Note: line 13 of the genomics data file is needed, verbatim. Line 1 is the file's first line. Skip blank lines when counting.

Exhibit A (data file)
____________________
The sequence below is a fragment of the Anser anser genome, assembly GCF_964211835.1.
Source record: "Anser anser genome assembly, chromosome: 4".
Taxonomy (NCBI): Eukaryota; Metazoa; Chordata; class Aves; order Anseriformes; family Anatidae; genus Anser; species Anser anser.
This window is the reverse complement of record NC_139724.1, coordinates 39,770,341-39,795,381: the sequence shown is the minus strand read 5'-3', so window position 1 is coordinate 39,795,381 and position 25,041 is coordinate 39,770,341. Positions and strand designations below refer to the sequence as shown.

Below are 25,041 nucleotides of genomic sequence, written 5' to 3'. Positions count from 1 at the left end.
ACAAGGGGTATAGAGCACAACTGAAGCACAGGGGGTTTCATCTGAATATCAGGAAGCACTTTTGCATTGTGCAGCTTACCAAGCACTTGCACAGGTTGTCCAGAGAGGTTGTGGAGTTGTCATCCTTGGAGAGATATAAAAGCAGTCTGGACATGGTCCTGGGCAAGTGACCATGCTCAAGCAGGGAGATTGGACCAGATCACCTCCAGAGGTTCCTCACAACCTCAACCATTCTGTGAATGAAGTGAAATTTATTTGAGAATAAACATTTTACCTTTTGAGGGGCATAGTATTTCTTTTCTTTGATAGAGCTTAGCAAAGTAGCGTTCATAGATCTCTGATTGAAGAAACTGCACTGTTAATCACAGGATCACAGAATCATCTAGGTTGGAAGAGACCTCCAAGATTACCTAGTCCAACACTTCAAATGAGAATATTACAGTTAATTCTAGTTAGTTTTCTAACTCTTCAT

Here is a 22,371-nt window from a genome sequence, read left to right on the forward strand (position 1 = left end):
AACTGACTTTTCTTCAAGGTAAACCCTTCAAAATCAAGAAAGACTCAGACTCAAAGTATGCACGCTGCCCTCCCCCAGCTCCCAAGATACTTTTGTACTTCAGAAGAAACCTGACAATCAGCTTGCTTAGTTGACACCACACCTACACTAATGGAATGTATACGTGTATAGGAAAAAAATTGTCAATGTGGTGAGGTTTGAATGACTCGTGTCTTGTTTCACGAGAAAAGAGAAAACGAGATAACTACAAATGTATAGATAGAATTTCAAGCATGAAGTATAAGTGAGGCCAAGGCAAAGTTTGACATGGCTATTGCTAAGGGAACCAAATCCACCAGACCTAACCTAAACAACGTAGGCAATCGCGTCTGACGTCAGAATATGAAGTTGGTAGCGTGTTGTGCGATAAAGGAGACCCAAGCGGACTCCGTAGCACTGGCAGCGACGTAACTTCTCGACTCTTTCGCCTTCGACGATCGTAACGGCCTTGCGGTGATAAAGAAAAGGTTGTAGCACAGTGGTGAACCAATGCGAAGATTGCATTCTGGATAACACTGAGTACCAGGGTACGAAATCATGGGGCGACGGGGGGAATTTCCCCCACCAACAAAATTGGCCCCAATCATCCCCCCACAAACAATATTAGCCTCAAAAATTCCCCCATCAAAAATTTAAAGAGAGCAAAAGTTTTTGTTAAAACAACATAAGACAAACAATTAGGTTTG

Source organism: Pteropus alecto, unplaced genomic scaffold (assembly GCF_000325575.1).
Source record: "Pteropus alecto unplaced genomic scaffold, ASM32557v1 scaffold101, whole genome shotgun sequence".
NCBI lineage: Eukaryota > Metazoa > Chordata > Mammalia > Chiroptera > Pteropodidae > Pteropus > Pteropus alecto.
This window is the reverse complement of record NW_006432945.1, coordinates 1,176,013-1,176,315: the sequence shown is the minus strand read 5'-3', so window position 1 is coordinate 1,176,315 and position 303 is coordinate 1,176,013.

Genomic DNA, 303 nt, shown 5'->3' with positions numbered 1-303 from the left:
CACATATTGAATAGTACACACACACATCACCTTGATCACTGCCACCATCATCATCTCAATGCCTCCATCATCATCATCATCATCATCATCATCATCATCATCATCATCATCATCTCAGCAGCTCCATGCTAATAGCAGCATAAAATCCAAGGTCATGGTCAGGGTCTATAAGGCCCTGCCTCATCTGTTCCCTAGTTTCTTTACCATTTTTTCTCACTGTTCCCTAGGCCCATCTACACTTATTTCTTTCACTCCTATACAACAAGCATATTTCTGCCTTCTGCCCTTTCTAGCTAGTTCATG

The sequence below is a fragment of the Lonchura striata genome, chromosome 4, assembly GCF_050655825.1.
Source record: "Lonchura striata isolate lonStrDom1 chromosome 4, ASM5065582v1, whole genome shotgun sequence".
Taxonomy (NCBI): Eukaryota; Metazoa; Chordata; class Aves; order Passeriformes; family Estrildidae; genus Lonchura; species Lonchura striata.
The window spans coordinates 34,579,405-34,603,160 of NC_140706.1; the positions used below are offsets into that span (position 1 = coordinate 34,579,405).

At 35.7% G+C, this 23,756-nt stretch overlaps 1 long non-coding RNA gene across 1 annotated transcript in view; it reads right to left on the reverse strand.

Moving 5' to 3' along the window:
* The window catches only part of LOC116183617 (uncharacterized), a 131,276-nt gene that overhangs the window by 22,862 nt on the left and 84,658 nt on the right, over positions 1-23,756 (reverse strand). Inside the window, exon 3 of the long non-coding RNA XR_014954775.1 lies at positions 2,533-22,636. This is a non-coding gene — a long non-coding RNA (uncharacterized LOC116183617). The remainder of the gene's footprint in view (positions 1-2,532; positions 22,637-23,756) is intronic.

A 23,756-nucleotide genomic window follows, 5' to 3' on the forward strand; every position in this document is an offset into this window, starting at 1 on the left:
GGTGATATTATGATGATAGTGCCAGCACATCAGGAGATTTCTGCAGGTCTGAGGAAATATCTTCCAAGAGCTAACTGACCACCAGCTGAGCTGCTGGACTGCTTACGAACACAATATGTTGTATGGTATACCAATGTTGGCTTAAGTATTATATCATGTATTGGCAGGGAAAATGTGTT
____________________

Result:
Genomic DNA, 303 nt, shown 5'->3' with positions numbered 1-303 from the left: